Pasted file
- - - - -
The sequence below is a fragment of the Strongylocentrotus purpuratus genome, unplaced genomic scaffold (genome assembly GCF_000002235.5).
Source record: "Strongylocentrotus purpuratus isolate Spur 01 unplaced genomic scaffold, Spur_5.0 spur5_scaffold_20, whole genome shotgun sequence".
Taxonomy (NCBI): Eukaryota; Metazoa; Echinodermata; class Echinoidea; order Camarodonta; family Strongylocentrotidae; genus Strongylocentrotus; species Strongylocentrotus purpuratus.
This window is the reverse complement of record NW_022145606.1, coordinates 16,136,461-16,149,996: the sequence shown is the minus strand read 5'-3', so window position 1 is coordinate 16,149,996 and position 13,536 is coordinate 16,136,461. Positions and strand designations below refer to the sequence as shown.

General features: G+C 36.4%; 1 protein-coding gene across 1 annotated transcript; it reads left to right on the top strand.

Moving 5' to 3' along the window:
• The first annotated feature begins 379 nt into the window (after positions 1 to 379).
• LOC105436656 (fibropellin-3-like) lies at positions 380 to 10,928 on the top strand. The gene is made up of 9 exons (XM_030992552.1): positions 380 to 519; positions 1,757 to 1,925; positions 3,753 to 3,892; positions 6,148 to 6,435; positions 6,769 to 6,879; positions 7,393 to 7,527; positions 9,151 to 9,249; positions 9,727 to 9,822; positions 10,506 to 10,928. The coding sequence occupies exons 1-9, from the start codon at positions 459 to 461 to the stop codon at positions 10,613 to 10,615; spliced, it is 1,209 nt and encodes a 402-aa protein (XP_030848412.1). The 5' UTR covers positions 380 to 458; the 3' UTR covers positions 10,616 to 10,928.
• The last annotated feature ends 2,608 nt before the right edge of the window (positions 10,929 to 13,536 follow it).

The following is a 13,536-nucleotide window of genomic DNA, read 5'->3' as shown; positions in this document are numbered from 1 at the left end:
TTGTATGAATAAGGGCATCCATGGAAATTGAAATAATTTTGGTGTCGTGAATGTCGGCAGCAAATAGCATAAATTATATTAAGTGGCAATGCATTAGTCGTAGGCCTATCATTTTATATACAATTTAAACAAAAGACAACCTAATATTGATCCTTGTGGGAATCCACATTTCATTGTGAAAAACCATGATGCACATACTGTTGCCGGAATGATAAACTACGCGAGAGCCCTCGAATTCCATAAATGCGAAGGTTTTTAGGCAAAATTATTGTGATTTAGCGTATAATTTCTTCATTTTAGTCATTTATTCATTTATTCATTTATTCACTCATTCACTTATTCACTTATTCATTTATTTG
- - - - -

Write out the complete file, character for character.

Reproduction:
The sequence below is a fragment of the Strongylocentrotus purpuratus genome, unplaced genomic scaffold (genome assembly GCF_000002235.5).
Source record: "Strongylocentrotus purpuratus isolate Spur 01 unplaced genomic scaffold, Spur_5.0 spur5_scaffold_20, whole genome shotgun sequence".
Taxonomy (NCBI): Eukaryota; Metazoa; Echinodermata; class Echinoidea; order Camarodonta; family Strongylocentrotidae; genus Strongylocentrotus; species Strongylocentrotus purpuratus.
This window is the reverse complement of record NW_022145606.1, coordinates 16,136,461-16,149,996: the sequence shown is the minus strand read 5'-3', so window position 1 is coordinate 16,149,996 and position 13,536 is coordinate 16,136,461. Positions and strand designations below refer to the sequence as shown.

General features: G+C 36.4%; 1 protein-coding gene across 1 annotated transcript; it reads left to right on the top strand.

Moving 5' to 3' along the window:
• The first annotated feature begins 379 nt into the window (after positions 1 to 379).
• LOC105436656 (fibropellin-3-like) lies at positions 380 to 10,928 on the top strand. The gene is made up of 9 exons (XM_030992552.1): positions 380 to 519; positions 1,757 to 1,925; positions 3,753 to 3,892; positions 6,148 to 6,435; positions 6,769 to 6,879; positions 7,393 to 7,527; positions 9,151 to 9,249; positions 9,727 to 9,822; positions 10,506 to 10,928. The coding sequence occupies exons 1-9, from the start codon at positions 459 to 461 to the stop codon at positions 10,613 to 10,615; spliced, it is 1,209 nt and encodes a 402-aa protein (XP_030848412.1). The 5' UTR covers positions 380 to 458; the 3' UTR covers positions 10,616 to 10,928.
• The last annotated feature ends 2,608 nt before the right edge of the window (positions 10,929 to 13,536 follow it).

The following is a 13,536-nucleotide window of genomic DNA, read 5'->3' as shown; positions in this document are numbered from 1 at the left end:
TTGTATGAATAAGGGCATCCATGGAAATTGAAATAATTTTGGTGTCGTGAATGTCGGCAGCAAATAGCATAAATTATATTAAGTGGCAATGCATTAGTCGTAGGCCTATCATTTTATATACAATTTAAACAAAAGACAACCTAATATTGATCCTTGTGGGAATCCACATTTCATTGTGAAAAACCATGATGCACATACTGTTGCCGGAATGATAAACTACGCGAGAGCCCTCGAATTCCATAAATGCGAAGGTTTTTAGGCAAAATTATTGTGATTTAGCGTATAATTTCTTCATTTTAGTCATTTATTCATTTATTCATTTATTCACTCATTCACTTATTCACTTATTCATTTATTTG